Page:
The Obama administration is prepared to launch a limited offensive against Syria, and could reportedly begin firing cruise missiles at select targets in a matter of days.
The administration's rationale is clear: Syrian President Bashar al-Assad allegedly used chemical weapons on civilians, a war crime that crosses the "red line" President Obama laid down last year. Yet the practical effects of the strike, and the way the administration has clearly telegraphed it, are raising questions about whether the rumored offensive would accomplish much of anything in the long run.
The administration said Tuesday that Obama is not seeking a regime change. Rather, the proposed attacks would likely level some key military targets, but stop short of a full ground invasion, thus leaving Assad in power.
Since Assad has already shown a willingness to defy international warnings and kill civilians, some have suggested that a fuller intervention is necessary to remove him from power to ensure that he can't perpetrate future atrocities. A limited strike, on the other hand, could convince Assad that the U.S. had "spent itself on Operation Red Line and that no further attacks will be forthcoming," wrote Bloomberg's Jeffrey Goldberg.
Is [a limited strike] meant to signal to Syria's barbaric president, Bashar al-Assad, that he should please resist the urge, tempting though it is, to kill his country's children with chemical weapons and instead limit himself to killing children with bullets and bombs, which he has used effectively and without much in the way of outside interference for more than two years? [Bloomberg]
That kind of logic presents a "false dichotomy — it's either a military strike, or we let them get away with it," wrote The Nation's Phyllis Bennis. A more measured, effective response would be to rally the international community to, say, try Assad for war crimes, she wrote.
Still, others have said the president is right to think he can effectively punish Syria through a limited strike without risking escalating the conflict. And essentially announcing the timing and scope of that attack through the press, as the administration has done, would make the whole conflict "less of a war and more of a ritual" wrote the Washington Post's Max Fisher.
This is what the Clinton administration did in 1998 with Operation Desert Fox, when it and the United Kingdom bombed Iraq as punishment for cheating on weapons of mass destruction disarmament. The strikes were also intended to degrade Iraq's WMD production capacity. The 100 or so targets were, as now with Syria, telegraphed ahead of time. Many of them were empty. Iraq knew it was coming and was mostly unsurprised, which meant that it didn't escalate. The campaign was limited in scope and, although the history of Iraq and WMDs is obviously a thorny one, appeared to be largely successful at least at punishing Saddam Hussein.[Washington Post]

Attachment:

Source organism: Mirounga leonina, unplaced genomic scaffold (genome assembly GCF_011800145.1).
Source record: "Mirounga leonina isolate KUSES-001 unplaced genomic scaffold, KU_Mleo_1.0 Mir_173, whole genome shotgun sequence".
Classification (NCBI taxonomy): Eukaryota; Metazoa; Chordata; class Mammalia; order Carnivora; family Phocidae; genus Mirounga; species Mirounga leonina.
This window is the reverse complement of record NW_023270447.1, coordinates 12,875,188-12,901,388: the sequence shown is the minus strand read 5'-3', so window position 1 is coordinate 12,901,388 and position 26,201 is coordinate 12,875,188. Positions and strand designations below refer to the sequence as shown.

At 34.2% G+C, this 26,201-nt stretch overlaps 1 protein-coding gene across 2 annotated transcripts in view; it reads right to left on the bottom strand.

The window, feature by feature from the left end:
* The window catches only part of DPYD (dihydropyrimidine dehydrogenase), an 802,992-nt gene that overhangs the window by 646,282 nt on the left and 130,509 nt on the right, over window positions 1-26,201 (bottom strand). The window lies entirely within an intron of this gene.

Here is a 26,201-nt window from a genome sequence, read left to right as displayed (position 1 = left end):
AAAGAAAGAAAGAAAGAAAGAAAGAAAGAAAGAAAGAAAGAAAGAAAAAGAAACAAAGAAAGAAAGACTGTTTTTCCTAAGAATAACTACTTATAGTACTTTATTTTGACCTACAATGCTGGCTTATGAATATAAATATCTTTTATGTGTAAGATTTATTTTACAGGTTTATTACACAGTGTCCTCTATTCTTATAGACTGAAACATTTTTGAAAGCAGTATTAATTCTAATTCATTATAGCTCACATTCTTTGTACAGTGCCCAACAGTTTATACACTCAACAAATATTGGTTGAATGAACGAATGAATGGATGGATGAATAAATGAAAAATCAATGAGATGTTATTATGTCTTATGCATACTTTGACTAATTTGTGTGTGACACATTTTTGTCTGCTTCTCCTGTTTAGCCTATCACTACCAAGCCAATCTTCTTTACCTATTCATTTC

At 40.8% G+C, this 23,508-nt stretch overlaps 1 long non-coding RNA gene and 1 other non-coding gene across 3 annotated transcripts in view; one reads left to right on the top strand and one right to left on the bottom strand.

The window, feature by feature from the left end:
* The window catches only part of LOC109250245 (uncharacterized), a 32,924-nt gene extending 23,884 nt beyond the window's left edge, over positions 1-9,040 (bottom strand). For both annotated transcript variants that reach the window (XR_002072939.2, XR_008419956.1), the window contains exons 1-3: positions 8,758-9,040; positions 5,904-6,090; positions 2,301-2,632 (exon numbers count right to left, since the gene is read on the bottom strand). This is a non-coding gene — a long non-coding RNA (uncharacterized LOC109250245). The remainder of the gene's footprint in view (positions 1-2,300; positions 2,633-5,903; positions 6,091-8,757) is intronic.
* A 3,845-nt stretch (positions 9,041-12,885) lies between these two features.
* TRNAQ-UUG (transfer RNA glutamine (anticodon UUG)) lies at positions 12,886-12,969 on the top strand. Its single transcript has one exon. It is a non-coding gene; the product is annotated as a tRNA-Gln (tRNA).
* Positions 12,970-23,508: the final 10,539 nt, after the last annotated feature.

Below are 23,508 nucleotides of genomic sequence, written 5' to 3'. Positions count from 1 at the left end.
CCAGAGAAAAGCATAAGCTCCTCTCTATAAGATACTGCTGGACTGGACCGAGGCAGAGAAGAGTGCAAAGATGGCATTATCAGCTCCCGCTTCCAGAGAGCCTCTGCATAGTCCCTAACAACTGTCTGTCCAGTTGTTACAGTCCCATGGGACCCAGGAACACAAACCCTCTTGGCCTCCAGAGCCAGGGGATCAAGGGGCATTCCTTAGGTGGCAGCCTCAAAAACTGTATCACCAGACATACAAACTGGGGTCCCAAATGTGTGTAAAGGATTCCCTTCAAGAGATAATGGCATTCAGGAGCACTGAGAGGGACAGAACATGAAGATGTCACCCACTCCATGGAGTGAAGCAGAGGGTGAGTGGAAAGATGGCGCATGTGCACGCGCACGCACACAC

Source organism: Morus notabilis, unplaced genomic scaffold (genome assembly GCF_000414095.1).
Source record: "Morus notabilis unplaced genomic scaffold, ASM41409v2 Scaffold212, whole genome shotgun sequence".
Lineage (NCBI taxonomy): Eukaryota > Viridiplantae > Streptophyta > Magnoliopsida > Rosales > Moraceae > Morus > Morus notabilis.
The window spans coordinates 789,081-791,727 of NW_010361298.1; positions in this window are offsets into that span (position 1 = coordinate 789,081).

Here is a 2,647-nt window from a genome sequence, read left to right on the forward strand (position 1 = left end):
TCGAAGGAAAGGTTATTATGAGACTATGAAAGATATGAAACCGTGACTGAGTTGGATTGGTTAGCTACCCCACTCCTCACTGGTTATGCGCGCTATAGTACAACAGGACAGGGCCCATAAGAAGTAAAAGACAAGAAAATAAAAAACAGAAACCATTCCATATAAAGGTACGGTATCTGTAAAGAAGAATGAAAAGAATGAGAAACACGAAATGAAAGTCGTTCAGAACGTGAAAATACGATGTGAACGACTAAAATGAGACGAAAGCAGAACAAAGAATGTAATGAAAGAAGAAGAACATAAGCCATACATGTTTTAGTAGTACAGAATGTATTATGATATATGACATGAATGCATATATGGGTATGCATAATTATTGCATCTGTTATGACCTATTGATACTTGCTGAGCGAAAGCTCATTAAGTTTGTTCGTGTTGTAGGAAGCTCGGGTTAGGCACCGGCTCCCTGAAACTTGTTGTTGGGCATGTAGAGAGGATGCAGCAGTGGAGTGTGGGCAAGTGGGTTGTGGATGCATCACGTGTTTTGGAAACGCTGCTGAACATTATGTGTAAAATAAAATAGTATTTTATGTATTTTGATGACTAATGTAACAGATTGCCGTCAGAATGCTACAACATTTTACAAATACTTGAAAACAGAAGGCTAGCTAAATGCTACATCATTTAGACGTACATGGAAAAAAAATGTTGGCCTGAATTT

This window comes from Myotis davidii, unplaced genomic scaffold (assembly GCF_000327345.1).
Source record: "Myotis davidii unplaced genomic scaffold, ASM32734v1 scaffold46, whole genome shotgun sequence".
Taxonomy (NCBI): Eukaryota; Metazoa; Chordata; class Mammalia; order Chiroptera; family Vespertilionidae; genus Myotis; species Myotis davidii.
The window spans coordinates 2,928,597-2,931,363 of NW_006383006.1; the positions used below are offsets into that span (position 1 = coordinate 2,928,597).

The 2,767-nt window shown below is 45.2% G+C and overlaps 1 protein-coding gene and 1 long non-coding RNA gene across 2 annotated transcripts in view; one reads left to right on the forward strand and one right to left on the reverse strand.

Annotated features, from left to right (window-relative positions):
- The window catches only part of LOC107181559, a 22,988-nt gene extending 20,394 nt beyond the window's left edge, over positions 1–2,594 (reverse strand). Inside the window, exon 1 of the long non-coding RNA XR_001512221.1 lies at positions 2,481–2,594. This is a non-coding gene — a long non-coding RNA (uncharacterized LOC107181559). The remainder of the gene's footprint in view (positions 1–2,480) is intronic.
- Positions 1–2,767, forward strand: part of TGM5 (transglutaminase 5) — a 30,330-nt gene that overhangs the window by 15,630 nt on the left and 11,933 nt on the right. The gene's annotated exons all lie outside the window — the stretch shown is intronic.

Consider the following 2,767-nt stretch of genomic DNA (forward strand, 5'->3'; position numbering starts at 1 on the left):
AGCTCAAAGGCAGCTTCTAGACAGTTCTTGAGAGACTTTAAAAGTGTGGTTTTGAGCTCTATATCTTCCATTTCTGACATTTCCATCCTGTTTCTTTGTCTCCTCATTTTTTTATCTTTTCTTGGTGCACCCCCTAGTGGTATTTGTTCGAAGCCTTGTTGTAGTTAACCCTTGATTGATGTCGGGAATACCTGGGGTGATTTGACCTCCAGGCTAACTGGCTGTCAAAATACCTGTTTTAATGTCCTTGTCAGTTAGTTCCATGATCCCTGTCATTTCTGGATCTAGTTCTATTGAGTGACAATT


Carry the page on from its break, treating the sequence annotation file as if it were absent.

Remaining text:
Should a limited strike truly cow Assad without ousting him, it would accomplish the administration's stated goals. Of course, it's hardly clear that such an attack would have the intended effect.
"You can impact targets that have political value and military value," Anthony Cordesman of the Center for Strategic and International Studies, told the Associated Press. "But it doesn't shape the outcome or provide security for the people, and it certainly doesn't deter Assad from going on. At the end of it, it's a little more like winning a schoolyard fight than accomplishing anything of strategic meaning."
Chris Harmer, a former Navy planner who wrote an influential blueprint for just such a tactical strike, has also cautioned against the wisdom of actually implementing that plan. Though he said the attack was practically feasible, he told Foreign Policy that it would be dangerous to carry it out without an overriding objective other than simply retaliation.
"Tactical actions in the absence of strategic objectives is usually pointless and often counterproductive," he said. "I never intended my analysis of a cruise missile strike option to be advocacy, even though some people took it as that."
Even Gen. Martin Dempsey, chairman of the Joint Chiefs of Staff, has expressed concern with how a military intervention could unfold. In a letter to Sen. Carl Levin (D-Mich.), chairman of the Senate Armed Services Committee, Dempsey cautioned that a strike "could inadvertently empower extremists or unleash the very chemical weapons we seek to control."
If Obama is merely concerned with retaliating against Syria, a limited strike would technically accomplish that goal. But beyond that, it's unclear whether an attack would truly deter Assad in the future, nor is it clear whether the aftermath of such an attack would play out favorably for the U.S.
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